“But what makes Marshall amplifiers great is their distortion sound. “
I grew up with Hi-Fi and Stereo systems where you did everything possible to eliminate distortion to reproduce the sound of the original instruments.
There were a bunch of dope smokin hippys who equated distortion with very high decibels as that is what you got when you ran the gain up higher than the amp/speaker could handle.
A lot of money was and continues to be spent on questionable music with almost unlimited distortion and the sound of real instruments is completely lost. For example, remember you cannot spell crap without rap.
Fortunately in our society we can choose what we spend our money on, (at least until Odumbo tells us what music to buy) and there is enough choices for all of us.
Distortion??? No thanks it is like pencils in my ears. I like the occasional very loud music, which the pipe organ or orchestra, or band can deliver in almost unlimited db Levels with no distortion whatsoever.
Sorry for the double post but the laptop crashed just as I was posting this.
Anyway, regarding amps/speakers and distortion. The only way you can amplify and reproduce an audio signal without distortion is to have a perfectly linear system. Any non-linear component will create distortion and the more non-linear the greater the distortion.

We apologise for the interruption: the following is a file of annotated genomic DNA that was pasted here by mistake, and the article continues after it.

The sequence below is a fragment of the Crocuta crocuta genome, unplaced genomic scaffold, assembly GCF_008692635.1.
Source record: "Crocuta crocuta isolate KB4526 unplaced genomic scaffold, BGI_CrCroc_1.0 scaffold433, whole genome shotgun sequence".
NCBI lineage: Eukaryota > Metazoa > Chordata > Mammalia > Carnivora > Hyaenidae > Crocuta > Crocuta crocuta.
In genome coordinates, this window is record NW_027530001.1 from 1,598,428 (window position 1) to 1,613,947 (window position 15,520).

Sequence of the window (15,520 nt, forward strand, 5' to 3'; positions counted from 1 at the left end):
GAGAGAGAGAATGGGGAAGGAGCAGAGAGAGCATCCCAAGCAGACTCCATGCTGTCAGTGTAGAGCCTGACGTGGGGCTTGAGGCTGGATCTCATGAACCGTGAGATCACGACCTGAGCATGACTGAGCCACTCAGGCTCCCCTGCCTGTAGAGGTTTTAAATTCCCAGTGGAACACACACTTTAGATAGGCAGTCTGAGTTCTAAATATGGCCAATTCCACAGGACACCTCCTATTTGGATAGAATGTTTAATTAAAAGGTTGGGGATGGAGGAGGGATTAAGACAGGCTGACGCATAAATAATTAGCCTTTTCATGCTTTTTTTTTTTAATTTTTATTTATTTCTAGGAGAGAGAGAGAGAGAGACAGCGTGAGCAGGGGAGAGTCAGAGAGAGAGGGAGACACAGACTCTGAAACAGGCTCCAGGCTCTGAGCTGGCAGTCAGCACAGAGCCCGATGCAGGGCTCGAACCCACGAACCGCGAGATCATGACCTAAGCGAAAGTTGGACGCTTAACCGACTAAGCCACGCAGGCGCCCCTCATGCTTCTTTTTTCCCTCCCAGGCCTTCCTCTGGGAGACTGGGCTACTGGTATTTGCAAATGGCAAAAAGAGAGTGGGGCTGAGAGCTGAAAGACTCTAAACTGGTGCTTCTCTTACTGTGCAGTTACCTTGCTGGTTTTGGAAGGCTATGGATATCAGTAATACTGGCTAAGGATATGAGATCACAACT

As of this date, there are no amps/speaker systems on the market that are completely linear although they have come damned close and more than likely the distortion is below what a real human can detect. Some who believe in gas filled cables or gold escutcheon screws will claim they can hear it but it is highly unlikely.
Even in the high end systems, when you push up the volume level you start clipping (a very bad non-linear condition) and yuck starts to happen.
You seem to have enjoyed using this thread as a forum to bash rock and roll music as well as the people who listen to it. Your opinion notwithstanding, rock music was for fifty years the dominant genre of music in popular culture taking off in the early 1950s and only recently being replaced by rap/hip-hop in terms of popularity.
An overdriven electric guitar was the primary instrument in this genre. Rock is not rock unless the guitar is distorted and this is where Jim Marshall was such an important force. You see, the electric guitar is actually a system of two components, each useless without the other. There is the instrument itself and there is the amplifier. To say the amplifier masks the "real" sound of the guitar makes absolutely no sense. The amplifier is as much a part of the "real" sound of an electric guitar as the pieces of wood and strings slung over the player's shoulder.
Distortion??? No thanks it is like pencils in my ears.
Thanks for sharing. Me? I like the sound of Gibson Les Pauls plugged into dimed Marshall Plexis. There is nothing else like it.